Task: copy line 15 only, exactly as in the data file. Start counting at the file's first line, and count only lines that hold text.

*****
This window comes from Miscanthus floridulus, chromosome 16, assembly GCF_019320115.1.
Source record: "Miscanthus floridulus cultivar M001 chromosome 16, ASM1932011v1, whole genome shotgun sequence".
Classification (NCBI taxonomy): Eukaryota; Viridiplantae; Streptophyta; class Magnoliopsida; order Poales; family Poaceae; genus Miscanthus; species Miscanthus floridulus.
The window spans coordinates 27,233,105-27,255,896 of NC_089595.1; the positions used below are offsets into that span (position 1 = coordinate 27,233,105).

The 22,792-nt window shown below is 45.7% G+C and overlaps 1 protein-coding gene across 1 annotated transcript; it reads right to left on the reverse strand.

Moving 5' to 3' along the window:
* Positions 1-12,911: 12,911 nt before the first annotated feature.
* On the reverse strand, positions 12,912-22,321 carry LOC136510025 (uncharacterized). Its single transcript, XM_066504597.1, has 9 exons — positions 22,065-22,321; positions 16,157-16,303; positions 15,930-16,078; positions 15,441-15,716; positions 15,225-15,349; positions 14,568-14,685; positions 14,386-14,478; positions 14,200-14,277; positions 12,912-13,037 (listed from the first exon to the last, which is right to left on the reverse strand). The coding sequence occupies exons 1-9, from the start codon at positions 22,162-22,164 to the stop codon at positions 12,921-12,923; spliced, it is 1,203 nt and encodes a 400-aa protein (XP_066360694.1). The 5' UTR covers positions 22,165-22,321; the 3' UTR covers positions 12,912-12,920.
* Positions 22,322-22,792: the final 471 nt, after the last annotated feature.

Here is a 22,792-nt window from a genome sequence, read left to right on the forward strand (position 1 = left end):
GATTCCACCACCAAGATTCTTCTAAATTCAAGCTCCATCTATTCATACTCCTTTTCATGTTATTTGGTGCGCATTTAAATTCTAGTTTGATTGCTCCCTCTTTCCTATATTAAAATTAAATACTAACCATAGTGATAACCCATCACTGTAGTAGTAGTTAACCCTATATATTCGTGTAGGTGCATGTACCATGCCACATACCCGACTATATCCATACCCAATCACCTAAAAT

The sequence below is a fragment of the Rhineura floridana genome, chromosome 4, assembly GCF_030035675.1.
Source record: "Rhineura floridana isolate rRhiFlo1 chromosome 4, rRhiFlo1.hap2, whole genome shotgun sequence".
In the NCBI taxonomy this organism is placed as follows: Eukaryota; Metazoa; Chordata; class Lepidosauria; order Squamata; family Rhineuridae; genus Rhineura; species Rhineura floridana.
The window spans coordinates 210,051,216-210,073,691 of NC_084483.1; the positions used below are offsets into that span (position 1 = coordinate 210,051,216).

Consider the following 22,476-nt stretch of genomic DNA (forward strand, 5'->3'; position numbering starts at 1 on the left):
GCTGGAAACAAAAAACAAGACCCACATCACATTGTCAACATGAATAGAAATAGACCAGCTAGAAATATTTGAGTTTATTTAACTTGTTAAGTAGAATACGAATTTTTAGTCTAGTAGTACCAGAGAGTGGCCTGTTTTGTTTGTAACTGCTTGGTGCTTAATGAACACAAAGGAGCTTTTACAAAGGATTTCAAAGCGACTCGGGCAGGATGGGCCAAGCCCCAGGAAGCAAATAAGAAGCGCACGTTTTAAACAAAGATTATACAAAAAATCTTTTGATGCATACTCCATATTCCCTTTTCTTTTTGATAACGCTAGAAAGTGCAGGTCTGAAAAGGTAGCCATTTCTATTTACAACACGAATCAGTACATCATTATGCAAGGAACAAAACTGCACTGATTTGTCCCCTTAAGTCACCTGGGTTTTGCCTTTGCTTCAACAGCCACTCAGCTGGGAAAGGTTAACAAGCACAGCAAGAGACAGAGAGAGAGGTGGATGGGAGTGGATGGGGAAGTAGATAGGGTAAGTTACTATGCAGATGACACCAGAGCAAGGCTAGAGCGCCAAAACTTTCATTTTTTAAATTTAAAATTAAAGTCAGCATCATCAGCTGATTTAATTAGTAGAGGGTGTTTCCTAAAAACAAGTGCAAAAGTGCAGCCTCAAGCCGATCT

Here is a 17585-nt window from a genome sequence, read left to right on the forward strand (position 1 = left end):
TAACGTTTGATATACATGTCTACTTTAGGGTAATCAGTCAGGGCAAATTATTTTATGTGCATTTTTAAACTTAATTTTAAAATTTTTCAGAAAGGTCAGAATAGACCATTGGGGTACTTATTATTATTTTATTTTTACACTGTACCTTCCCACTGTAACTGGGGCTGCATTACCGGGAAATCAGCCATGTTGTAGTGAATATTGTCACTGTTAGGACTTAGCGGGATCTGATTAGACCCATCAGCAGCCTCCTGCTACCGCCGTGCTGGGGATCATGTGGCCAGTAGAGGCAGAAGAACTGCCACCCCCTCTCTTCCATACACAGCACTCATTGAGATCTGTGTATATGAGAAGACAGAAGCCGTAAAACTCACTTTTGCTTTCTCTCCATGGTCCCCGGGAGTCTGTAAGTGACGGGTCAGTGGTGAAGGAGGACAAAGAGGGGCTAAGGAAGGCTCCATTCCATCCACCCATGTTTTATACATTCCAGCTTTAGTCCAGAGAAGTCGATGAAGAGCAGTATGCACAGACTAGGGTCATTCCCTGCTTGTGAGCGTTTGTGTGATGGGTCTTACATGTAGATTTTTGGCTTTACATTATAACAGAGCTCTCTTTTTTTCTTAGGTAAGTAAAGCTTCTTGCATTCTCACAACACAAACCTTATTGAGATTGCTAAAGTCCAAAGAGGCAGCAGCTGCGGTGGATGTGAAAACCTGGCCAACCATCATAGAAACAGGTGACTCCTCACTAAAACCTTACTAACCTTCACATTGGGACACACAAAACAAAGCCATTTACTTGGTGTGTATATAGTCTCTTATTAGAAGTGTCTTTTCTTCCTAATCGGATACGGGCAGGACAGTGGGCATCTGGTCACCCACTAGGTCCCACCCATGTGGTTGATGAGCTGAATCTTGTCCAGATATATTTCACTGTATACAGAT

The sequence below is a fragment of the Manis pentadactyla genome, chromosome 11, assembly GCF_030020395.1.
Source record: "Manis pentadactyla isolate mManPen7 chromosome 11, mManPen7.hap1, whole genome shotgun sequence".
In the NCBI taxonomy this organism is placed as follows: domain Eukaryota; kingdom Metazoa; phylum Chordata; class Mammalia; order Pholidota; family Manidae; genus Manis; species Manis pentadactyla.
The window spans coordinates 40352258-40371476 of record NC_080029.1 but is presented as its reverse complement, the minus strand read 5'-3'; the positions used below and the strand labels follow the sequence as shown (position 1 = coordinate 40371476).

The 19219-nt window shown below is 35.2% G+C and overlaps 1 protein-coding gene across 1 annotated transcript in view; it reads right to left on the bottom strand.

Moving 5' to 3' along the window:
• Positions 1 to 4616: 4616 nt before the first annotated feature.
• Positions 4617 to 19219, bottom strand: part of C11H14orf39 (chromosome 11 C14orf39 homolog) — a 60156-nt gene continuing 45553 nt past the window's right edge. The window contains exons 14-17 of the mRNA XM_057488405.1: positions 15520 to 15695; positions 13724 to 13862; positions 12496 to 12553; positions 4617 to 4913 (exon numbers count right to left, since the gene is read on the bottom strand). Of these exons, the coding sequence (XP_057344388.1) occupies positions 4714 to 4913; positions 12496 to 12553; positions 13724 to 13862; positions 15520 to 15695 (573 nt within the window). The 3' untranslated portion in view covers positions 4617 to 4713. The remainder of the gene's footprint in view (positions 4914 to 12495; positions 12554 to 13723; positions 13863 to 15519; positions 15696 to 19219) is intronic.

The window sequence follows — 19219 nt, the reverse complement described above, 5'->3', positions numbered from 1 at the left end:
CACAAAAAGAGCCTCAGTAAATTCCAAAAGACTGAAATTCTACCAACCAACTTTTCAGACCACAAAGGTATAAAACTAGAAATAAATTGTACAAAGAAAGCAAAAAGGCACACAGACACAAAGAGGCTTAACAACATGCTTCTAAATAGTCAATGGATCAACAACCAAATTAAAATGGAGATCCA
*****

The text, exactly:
The window spans coordinates 210,051,216-210,073,691 of NC_084483.1; the positions used below are offsets into that span (position 1 = coordinate 210,051,216).